The warm whisper of summer has arrived as a dryness on the breeze with the promise of meals in the garden and nights spent laughing under the stars. There have already been requests for Carlos’ paella cooked over our firepit. We have rigged a simple, some might say “sketchy,” grill with a barbecue rack and shelving rods, held together by nuts and bolts. The whole contraption rests on cinder blocks. Stovetop paella tastes great, but an open flame imparts such a wonderful smokiness that we rarely cook it indoors anymore. It also cooks more evenly over fire, and the soccarat, the caramelized crust that forms on the bottom of the pan, is worth fighting over. We love to prepare paella for special occasions, but, honestly, a few good bottles of wine to share ranks as a special occasion around here. You want a paella in your honor? Bring the Rioja.
Carlos’ recipe is based on the paella his father used to make and on one that our friend, Belen, makes. Both are from a tiny fishing village near the northernmost tip of Spain called O Vicedo, where the Atlantic Ocean meets the Cantabric Sea. Belen’s mom raises chickens and makes her own chorizo. Her father, Señor Antonio, is a retired fisherman who still goes out to his secret locations in the estuaries to gather the best squid and shellfish. It seems fitting that the paella I’ve had from this region favors a combination of shellfish, chicken and chorizo.
Theories abound as to the origin of the word paella, but I like Carlos’ version best. He says that when a fisherman catches fish that are too small to sell at market or is fishing for mackarel but traps octopus in his nets, he tosses them aside in a basket to bring home to his wife, “for her” or “para ella” to cook with some rice. The pan is also called a paella or a paellera. La Tienda has a stellar selection for sale, along with ingredients like perfect Valencian short-grain rice, pimenton and Spanish chorizo. Paella can be cooked in any wide-bottomed flat pan, and it can be easily prepared on a barbecue.
We prepared a beautiful paella last summer when Carlos’ cousin Eddie Mortenson came to visit with his Galician wife Maricarmen and their son Christopher, who, though he spends every summer with family in Spain, had never before tasted paella. These photos are from that night.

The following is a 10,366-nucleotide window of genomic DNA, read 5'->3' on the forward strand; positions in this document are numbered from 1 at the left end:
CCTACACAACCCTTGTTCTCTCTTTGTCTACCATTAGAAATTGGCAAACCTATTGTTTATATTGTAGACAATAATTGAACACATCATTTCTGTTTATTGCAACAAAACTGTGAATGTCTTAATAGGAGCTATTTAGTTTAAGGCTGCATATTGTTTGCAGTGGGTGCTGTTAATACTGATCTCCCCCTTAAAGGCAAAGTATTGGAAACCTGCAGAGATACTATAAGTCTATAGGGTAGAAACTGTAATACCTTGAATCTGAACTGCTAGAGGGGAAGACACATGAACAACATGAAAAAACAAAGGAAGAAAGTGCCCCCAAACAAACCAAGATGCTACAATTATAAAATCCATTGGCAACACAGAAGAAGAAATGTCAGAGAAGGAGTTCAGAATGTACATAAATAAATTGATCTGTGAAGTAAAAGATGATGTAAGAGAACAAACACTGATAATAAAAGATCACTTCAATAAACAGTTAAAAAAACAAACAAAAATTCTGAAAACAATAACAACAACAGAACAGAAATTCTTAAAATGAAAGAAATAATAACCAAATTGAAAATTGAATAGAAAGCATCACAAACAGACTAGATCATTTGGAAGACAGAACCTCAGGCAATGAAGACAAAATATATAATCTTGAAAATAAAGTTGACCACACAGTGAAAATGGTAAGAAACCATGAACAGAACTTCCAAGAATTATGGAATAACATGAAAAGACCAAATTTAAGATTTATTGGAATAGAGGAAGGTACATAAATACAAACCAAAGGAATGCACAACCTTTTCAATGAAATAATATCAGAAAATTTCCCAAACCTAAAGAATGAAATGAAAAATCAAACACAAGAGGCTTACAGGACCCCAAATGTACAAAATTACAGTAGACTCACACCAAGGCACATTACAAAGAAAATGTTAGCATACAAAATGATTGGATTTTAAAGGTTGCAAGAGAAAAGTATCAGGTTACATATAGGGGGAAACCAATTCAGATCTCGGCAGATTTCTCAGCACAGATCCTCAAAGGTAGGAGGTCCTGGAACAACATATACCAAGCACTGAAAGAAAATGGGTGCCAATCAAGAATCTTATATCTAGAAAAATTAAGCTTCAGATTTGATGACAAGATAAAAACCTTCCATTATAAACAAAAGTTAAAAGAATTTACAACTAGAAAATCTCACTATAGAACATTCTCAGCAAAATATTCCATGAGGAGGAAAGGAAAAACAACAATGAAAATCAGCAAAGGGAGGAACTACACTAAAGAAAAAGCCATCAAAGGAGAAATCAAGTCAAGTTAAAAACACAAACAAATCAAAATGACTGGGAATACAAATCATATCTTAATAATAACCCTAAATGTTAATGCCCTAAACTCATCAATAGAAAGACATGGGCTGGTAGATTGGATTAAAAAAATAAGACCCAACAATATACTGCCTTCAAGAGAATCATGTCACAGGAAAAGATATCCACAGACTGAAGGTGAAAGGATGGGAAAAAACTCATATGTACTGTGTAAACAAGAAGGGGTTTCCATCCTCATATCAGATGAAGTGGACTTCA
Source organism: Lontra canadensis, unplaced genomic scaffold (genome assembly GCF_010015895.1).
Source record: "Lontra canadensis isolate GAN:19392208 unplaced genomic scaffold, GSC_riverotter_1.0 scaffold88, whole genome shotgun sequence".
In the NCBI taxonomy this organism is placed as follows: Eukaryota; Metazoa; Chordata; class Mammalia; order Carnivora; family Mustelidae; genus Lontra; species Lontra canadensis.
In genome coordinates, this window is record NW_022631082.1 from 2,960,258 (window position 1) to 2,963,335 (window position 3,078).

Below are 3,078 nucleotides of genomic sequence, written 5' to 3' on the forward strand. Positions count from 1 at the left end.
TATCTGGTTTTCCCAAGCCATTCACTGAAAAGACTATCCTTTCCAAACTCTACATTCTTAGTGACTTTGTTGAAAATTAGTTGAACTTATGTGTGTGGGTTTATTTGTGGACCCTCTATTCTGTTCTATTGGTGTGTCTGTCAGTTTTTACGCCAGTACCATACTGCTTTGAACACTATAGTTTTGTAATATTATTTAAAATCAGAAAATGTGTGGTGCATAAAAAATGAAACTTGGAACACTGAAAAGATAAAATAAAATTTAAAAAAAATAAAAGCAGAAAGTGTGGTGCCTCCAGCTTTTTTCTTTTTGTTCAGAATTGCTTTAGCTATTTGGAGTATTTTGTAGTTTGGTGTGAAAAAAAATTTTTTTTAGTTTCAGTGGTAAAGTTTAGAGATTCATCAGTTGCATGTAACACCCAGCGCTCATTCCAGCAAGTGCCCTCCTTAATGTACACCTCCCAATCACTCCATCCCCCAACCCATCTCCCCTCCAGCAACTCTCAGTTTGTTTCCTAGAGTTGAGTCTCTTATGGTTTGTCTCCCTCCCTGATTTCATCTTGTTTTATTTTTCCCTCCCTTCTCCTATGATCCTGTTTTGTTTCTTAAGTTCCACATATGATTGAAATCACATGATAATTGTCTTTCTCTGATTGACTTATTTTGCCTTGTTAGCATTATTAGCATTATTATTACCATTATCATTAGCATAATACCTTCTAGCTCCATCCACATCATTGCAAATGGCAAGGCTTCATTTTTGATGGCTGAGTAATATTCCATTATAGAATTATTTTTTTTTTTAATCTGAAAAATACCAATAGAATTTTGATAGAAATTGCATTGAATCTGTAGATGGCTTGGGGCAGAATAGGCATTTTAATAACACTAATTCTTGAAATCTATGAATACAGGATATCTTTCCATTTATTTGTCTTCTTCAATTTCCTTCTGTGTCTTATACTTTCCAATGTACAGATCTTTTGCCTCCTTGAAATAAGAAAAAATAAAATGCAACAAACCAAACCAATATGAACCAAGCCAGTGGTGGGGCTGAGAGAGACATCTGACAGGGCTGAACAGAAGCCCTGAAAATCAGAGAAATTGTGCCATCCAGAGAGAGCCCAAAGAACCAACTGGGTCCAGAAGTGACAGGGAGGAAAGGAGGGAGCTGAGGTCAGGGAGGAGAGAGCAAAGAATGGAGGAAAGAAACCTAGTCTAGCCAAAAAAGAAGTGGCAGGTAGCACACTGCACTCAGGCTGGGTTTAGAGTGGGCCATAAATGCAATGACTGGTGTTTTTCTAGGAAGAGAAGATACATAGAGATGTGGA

4 tbsp olive oil, approx.
1 lb Spanish chorizo (not Mexican) cut in ¼ inch slices
5 or 6 chicken thighs (bone-in, with skin) cut in half across bone
1 large onion, diced
1 green pepper, diced
3 cloves garlic, minced
2 pounds total your choice: shrimp, scallops, clams, mussels, calamari, lobster (or two bags of Trader Joe’s seafood mixture, shrimp, or langostine tails. If you use these, add before the cooking liquid)
3 cups Spanish short-grain rice, arborio is worthy substitue
1 cup white wine
5-6 cups chicken stock (or water)
2 pinches saffron
1 tbsp smoked paprika (optional)
1 cup frozen peas
roasted red peppers cut lengthwise in ¼ inch slices (jarred piquillo peppers are ideal, but expensive!)
kosher salt to taste
pepper to taste
Serves 8-12. Season chicken thighs with salt and pepper. Heat olive oil in paellera over medium-high heat. Add chorizo. This will start to color the olive oil. Add chicken, skin side down. Cook until chicken is slightly browned, then turn over and brown other side. Add onion, pepper and garlic, season lightly with salt and pepper, cook for about 5 minutes. Add rice and stir to coat with olive oil, allow rice to toast for 2-3 minutes. Add white wine to deglaze, loosen any bits stuck to the bottom of pan. Add 5 cups chicken stock. You’ll see rice floating around the pan at this stage. If it’s not, the mixture is too dry and you should add more liquid. Add saffron and paprika. Stir gently, bring to a slow simmer. Cook until all liquid is absorbed, 15-20 minutes. About 10 minutes before cooking is done, arrange seafood on top and lightly season. Add peas evenly to top. Avoid stirring at this point. Remove from heat. Top with red pepper slices. Let paella rest for 3-5 minutes. We serve ours with rustic bread and very cold white wine such as Albariño or a medium bodied red wine such as a Rioja or Ribera del Duero.